Pilgrimages in the Middle Ages were such an important part of the general culture that they were represented in a wide range of art forms, including sculpture, jewelry, and manuscript illumination. One of the most famous pilgrimage sites in Europe was the shrine of St. James of Compostela in the mountains of what is now northwestern Spain. According to Christian legend, the apostle James the Greater evangelized Spain before his martyrdom in Asia Minor and his body was subsequently returned to Spain for burial. In the early ninth century, the hidden or forgotten grave was discovered at a site known as Compostela, and King Alfonso II of Asturias ordered the construction of a church at the site, designating it a cathedral. Almost immediately, pilgrims from other regions journeyed to the shrine, such was the importance of the cult of St. James, or Santiago. Within Spain, St. James came to stand for the ideal of a Spain made fully Christian again (since the Muslim conquest of most of the peninsula in 711). He became the patron saint of the Christian "Reconquest" of Spain. The traffic of pilgrims from all over Europe to the shrine of Santiago de Compostela increased dramatically over the next two centuries (in line with the general increase of pilgrimage activity in Europe) until by about 1100 the cathedral of Santiago was one of the three most important pilgrimage centers in Latin Christendom, along with St. Peter's in Rome (where the relics of St. Peter were preserved) and the Church of the Holy Sepulchre in Jerusalem (site of Christ's own—empty—tomb). The volume of pilgrims necessitated a bigger church, and a new Romanesque cathedral was erected over the early medieval church. A description of the new structure can be found in the Pilgrim's Guide to Santiago, written before the middle of the twelfth century.
As was the case with pilgrimage routes elsewhere, commerce prospered with the increasing flow of pilgrims. Economic expansion due to pilgrimage brought about the growth of towns along the route and encouraged rulers and wealthy landowners along the way to capitalize on the traffic by promoting the cults of local saints and patronizing the arts associated with pilgrimage. Thus, the major routes through France and Spain to Santiago can be traced today from one pilgrimage church to another, through once-thriving town centers and along major monastic foundations. In the visual art of the Middle Ages, pilgrims can be recognized by the walking staffs and scrips or food sacks that they carry with them. Pilgrims to Santiago also wear the signature scallop shell of St. James on their cloaks, hats, and bags. One of the most interesting phenomena associated with the shrine was the invention of the pilgrim souvenir, in the form of a pewter badge that pilgrims could take away with them as evidence that they had completed their pilgrimage. Decorated with the motif of the scallop shell, such badges were mass-produced in an effort to keep pilgrims from dismantling the shrines themselves, but they also served the purpose of identifying pilgrims who could then receive both safe passage through dangerous territories and the charity that aided their travel. The badges also became an important source of income for the shrine, and many people believed they had healing powers, especially when they were made of fine metals and embellished with gems. So familiar were these souvenirs that images of the badges were often painted in a highly realistic trompe l'oeil manner in the margins of Books of Hours to look as if the actual objects were attached to the page.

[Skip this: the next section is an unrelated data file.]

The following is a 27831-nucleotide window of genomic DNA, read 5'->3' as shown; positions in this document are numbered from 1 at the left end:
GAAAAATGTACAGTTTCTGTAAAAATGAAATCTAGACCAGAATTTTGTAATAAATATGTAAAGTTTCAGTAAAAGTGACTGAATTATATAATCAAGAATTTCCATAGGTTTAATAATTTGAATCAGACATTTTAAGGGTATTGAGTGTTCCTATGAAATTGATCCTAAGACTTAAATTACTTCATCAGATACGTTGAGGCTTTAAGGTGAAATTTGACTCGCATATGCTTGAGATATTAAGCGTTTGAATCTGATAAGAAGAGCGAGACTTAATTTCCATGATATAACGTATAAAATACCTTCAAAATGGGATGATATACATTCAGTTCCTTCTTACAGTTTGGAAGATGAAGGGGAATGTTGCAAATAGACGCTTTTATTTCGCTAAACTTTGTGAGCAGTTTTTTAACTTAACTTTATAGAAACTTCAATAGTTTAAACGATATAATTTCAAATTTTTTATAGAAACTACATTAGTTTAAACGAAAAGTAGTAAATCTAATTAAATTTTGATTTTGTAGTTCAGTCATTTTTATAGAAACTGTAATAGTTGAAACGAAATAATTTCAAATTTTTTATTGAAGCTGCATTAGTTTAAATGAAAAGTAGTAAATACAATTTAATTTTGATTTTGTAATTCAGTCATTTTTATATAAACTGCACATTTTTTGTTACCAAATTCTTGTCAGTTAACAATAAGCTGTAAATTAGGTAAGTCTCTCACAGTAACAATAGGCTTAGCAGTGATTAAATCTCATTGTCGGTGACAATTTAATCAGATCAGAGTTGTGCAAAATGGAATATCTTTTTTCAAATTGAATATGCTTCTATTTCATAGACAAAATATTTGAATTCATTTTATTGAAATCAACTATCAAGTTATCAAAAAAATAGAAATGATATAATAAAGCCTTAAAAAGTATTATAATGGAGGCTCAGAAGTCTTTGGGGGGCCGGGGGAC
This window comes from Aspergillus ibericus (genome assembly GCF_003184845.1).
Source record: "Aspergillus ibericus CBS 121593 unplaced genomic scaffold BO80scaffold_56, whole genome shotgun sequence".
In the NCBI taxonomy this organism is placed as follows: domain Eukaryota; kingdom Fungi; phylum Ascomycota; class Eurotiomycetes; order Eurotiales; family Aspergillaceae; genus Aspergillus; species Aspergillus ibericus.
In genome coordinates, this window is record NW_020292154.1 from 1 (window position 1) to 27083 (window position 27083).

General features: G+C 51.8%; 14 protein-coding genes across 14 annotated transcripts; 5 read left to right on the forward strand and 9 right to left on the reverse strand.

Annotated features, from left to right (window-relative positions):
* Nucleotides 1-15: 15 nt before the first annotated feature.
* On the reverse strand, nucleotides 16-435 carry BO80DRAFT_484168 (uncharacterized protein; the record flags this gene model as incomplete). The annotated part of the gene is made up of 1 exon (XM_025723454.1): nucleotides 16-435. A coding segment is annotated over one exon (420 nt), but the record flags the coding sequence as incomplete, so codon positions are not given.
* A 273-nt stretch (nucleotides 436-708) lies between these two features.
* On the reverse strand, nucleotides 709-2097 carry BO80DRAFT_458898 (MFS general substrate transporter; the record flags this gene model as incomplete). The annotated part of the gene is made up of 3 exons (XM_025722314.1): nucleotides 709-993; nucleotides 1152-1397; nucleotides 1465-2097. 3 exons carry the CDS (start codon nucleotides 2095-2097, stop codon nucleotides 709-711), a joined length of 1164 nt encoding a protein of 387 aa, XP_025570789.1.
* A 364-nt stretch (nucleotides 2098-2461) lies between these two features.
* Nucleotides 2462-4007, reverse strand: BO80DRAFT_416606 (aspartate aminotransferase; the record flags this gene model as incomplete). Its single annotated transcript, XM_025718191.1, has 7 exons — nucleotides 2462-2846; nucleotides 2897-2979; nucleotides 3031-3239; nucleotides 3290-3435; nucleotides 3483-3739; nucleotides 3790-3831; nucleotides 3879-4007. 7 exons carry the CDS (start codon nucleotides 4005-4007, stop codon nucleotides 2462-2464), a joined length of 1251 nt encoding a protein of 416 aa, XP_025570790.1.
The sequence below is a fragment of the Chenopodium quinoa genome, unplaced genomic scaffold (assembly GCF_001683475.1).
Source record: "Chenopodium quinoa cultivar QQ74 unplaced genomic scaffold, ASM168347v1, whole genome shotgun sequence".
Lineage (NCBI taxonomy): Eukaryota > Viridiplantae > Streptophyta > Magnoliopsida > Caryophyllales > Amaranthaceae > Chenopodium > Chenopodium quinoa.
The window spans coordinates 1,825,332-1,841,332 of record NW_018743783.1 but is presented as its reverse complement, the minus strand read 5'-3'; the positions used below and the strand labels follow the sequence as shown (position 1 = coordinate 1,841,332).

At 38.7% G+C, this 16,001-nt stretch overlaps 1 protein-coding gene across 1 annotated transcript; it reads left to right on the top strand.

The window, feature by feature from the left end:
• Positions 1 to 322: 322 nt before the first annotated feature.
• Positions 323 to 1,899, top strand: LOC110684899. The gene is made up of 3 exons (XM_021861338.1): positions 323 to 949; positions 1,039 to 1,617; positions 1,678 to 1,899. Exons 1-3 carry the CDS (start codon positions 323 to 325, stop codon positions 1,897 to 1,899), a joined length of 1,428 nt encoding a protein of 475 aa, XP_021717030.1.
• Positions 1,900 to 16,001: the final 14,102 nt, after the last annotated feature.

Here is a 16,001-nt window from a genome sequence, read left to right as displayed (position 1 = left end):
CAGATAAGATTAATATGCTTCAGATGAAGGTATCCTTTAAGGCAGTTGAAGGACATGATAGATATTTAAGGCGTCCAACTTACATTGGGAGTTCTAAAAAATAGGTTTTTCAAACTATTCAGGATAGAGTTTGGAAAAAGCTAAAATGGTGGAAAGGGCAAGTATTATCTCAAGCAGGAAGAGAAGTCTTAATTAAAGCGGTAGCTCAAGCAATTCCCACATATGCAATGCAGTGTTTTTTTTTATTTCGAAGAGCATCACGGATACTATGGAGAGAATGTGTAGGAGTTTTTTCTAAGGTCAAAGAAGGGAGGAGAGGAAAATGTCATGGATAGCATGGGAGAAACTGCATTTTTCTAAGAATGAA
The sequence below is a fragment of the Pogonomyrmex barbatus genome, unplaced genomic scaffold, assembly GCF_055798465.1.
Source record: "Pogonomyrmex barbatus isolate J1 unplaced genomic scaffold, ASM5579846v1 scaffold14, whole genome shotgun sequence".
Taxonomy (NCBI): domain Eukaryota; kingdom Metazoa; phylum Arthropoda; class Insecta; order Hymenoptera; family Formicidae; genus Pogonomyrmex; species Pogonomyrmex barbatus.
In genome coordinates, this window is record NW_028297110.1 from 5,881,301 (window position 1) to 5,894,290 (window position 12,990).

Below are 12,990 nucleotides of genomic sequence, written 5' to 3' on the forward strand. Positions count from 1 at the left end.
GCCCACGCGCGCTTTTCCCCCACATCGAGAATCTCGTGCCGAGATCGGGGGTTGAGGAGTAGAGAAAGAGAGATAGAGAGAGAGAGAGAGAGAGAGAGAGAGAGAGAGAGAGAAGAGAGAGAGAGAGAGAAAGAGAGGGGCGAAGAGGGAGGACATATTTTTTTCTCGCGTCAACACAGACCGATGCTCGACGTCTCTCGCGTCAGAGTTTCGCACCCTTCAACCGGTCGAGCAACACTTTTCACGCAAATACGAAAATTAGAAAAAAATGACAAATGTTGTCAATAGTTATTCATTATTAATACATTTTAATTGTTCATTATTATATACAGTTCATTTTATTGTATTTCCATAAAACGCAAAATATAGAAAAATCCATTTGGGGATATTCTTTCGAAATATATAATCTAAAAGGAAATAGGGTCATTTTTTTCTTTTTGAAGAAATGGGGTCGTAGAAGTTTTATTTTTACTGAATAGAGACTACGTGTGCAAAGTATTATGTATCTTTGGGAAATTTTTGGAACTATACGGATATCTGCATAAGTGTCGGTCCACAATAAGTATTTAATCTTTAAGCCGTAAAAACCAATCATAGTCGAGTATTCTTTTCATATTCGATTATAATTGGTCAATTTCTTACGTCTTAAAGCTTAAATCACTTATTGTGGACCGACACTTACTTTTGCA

Less magnificent and imposing but still very fine and much more abundant were the box- and casket-reliquaries composed of metal plates (sometimes over a wooden core) decorated with enamel panels, such as a twelfth-century container for a fragment of the True Cross (the cross upon which Christ was crucified) that seems to have been made specifically for the church of Saint-Sernin in Toulouse, France. The figures decorating the box are labeled by name and tell the story of the relic's journey from the East to Saint-Sernin. On the lid is an image of Christ in glory. The beauty of the container with its fine craftsmanship and colorful surface suggests the importance and value of the relic within. The two main centers for the production of such small, portable enamelwork objects beginning in the twelfth century were Limoges, in central France (where the Saint-Sernin reliquary was produced), and the Mosan region in the Rhine and Meuse River valleys. The type of enamelwork seen in the Saint-Sernin reliquary is known as champlevé, created by a process in which the desired forms and lines are engraved into the metal surface and filled with colored glass powder, which is then heated until it fuses, producing a glass-like surface. Such works were exported all over Europe, helping to promote the veneration of relics while contributing to a greater uniformity of style and iconography in the visual arts of the period.